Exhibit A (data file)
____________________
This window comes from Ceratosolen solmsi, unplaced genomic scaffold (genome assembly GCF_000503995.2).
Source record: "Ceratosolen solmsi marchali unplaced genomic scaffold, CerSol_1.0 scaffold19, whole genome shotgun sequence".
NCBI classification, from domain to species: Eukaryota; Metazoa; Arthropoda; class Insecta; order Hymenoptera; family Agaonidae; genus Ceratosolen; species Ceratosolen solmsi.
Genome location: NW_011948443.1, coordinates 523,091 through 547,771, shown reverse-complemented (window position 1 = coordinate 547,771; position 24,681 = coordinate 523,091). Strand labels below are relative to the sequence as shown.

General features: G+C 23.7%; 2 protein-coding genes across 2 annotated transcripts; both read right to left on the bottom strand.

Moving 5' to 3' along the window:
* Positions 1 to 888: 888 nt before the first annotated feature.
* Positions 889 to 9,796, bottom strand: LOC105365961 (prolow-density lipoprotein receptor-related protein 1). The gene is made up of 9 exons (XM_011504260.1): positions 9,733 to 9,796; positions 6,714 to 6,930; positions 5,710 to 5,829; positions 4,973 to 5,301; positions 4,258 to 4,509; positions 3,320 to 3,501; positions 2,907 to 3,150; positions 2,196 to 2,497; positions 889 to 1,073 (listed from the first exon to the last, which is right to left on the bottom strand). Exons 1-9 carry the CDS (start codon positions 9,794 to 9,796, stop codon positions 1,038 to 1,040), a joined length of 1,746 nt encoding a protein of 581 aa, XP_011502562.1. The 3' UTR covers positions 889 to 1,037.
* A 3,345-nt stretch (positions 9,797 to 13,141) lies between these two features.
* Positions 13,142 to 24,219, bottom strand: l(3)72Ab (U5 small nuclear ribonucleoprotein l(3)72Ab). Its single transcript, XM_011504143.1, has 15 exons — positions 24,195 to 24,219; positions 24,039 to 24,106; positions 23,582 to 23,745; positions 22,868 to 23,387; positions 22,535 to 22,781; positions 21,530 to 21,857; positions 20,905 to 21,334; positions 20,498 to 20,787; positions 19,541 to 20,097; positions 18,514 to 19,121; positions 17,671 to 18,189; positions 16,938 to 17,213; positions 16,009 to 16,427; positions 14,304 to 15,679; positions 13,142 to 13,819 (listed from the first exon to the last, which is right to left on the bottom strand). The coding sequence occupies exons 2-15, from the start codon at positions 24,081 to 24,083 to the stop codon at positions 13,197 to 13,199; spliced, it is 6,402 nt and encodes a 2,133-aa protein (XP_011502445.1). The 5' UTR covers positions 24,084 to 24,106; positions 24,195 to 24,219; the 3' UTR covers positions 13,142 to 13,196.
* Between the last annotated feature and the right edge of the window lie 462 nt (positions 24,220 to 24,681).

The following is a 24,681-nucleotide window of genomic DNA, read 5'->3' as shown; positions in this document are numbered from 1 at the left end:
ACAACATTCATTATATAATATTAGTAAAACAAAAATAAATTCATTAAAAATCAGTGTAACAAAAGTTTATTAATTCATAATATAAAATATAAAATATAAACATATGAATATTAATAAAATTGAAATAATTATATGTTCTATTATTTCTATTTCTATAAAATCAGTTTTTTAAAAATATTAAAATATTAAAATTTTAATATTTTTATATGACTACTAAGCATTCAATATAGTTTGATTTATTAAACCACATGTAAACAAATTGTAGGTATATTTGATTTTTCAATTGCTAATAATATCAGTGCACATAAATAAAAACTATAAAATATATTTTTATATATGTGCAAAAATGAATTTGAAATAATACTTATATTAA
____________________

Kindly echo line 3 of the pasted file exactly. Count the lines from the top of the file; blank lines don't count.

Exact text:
NCBI classification, from domain to species: Eukaryota; Metazoa; Arthropoda; class Insecta; order Hymenoptera; family Agaonidae; genus Ceratosolen; species Ceratosolen solmsi.